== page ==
New Mexico Ranks Low in Educational Attainment and Median Wages


ALBUQUERQUE—The best way for states to foster a productive economy is to invest in a well-educated workforce, according to a new paper published by the Economic Policy Institute (EPI.)

Unfortunately, New Mexico ranks low in both educational attainment and in median wages.  

The report, “A Well Educated Workforce is Key to State Prosperity,” shows that the states with the highest wages and most productive economies are the states with the best-educated workforces. 

The report concludes that investment in education—which is a state’s primary economic development tool—will build a strong foundation for shared prosperity. This is because increased investment in education improves the productivity of the state’s workers, and increased productivity allows wages to rise. States can increase the educational attainment of their population by working to slow the growth of college tuition, increasing financial aid, investing in quality K-12 education, and offering preschool programs.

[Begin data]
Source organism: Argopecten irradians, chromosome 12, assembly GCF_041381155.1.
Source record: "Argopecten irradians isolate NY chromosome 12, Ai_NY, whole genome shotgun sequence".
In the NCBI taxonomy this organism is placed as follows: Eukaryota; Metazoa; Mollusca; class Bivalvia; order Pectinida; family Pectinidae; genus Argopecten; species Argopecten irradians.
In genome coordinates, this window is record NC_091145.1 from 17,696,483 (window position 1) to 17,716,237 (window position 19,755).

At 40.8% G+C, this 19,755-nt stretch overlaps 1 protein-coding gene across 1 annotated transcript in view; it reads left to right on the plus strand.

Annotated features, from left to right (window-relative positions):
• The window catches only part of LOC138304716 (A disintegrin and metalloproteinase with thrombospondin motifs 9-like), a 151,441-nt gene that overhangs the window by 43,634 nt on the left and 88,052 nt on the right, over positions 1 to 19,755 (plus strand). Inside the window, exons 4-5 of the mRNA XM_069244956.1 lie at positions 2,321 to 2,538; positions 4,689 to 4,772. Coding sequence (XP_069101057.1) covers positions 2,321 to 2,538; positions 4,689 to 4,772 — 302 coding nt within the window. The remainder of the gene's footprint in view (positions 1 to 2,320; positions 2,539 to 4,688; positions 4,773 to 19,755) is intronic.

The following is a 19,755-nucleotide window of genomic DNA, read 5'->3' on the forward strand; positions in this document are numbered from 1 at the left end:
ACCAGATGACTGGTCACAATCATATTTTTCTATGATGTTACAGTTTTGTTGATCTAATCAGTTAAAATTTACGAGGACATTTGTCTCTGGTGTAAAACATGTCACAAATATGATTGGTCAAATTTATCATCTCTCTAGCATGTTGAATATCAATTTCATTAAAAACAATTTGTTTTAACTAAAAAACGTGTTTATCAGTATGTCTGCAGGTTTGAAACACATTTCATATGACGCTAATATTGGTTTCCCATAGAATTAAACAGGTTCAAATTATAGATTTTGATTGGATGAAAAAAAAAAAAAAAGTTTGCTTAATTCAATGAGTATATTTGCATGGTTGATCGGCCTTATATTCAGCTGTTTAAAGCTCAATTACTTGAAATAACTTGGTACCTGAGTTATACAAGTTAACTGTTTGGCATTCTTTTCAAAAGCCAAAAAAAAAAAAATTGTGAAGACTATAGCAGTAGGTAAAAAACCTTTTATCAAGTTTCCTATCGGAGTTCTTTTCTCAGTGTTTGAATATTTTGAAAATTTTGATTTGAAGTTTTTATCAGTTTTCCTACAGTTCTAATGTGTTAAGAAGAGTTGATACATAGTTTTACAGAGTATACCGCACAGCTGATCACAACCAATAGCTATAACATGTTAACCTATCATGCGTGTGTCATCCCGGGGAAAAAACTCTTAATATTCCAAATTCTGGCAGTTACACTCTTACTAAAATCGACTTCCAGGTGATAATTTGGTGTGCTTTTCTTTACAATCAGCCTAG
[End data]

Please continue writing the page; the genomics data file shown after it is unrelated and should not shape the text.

“Making education a priority—especially for the youngest and most at-risk children—is good for states in many, many ways,” said Executive Director of New Mexico Voices for Children Veronica C. García. “Highly educated workers not only have higher incomes and thus pay more in taxes and rely less on state assistance, but their children are much more likely to do better in school. That means bringing forth a whole generation of kids who are less likely to need remedial programs, come in contact with the criminal justice system, and have children when they are still teens. That’s because education is the best way to break the intergenerational cycle of poverty.”

Between fiscal years 2009 and 2013, New Mexico made deep cuts to higher education spending. In fact, almost one-third of all general fund spending cuts were to higher education. The K-12 school system also saw inflation adjusted, per-pupil spending cuts, which resulted in fewer teachers and more crowded classrooms.

“When we finally started seeing new revenue [for fiscal year 2014], the state is giving much of it away in tax cuts to profitable corporations already doing business here,” said Gerry Bradley, Senior Researcher and Policy Analyst with NM Voices for Children.

The EPI report, which was produced for the Economic Analysis and Research Network (EARN), is available here.

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